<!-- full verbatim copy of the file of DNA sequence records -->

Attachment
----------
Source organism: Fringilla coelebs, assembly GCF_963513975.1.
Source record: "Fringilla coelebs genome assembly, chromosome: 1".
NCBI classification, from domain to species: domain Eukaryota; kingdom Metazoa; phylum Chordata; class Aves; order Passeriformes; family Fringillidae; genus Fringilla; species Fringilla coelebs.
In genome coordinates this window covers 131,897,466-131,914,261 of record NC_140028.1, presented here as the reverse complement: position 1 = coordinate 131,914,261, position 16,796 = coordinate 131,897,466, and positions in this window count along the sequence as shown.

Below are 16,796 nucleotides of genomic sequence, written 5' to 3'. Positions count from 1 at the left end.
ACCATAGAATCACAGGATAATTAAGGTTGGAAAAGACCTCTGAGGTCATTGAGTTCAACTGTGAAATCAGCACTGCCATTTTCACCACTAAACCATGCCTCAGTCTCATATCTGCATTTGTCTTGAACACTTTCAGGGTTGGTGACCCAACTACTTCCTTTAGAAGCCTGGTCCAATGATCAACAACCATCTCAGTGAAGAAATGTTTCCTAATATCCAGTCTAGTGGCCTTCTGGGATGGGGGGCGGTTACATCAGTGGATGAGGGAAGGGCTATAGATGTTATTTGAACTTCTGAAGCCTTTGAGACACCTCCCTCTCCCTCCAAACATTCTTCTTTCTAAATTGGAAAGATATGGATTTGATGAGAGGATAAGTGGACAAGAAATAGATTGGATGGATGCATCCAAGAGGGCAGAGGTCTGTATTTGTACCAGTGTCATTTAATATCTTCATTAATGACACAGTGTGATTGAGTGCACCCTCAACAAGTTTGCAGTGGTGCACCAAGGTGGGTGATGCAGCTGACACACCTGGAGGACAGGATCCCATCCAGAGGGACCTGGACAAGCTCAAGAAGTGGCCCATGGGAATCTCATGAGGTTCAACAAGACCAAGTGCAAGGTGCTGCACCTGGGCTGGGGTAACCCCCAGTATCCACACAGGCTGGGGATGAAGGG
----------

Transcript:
Source organism: Fringilla coelebs, assembly GCF_963513975.1.
Source record: "Fringilla coelebs genome assembly, chromosome: 1".
NCBI classification, from domain to species: domain Eukaryota; kingdom Metazoa; phylum Chordata; class Aves; order Passeriformes; family Fringillidae; genus Fringilla; species Fringilla coelebs.
In genome coordinates this window covers 131,897,466-131,914,261 of record NC_140028.1, presented here as the reverse complement: position 1 = coordinate 131,914,261, position 16,796 = coordinate 131,897,466, and positions in this window count along the sequence as shown.

Below are 16,796 nucleotides of genomic sequence, written 5' to 3'. Positions count from 1 at the left end.
ACCATAGAATCACAGGATAATTAAGGTTGGAAAAGACCTCTGAGGTCATTGAGTTCAACTGTGAAATCAGCACTGCCATTTTCACCACTAAACCATGCCTCAGTCTCATATCTGCATTTGTCTTGAACACTTTCAGGGTTGGTGACCCAACTACTTCCTTTAGAAGCCTGGTCCAATGATCAACAACCATCTCAGTGAAGAAATGTTTCCTAATATCCAGTCTAGTGGCCTTCTGGGATGGGGGGCGGTTACATCAGTGGATGAGGGAAGGGCTATAGATGTTATTTGAACTTCTGAAGCCTTTGAGACACCTCCCTCTCCCTCCAAACATTCTTCTTTCTAAATTGGAAAGATATGGATTTGATGAGAGGATAAGTGGACAAGAAATAGATTGGATGGATGCATCCAAGAGGGCAGAGGTCTGTATTTGTACCAGTGTCATTTAATATCTTCATTAATGACACAGTGTGATTGAGTGCACCCTCAACAAGTTTGCAGTGGTGCACCAAGGTGGGTGATGCAGCTGACACACCTGGAGGACAGGATCCCATCCAGAGGGACCTGGACAAGCTCAAGAAGTGGCCCATGGGAATCTCATGAGGTTCAACAAGACCAAGTGCAAGGTGCTGCACCTGGGCTGGGGTAACCCCCAGTATCCACACAGGCTGGGGATGAAGGG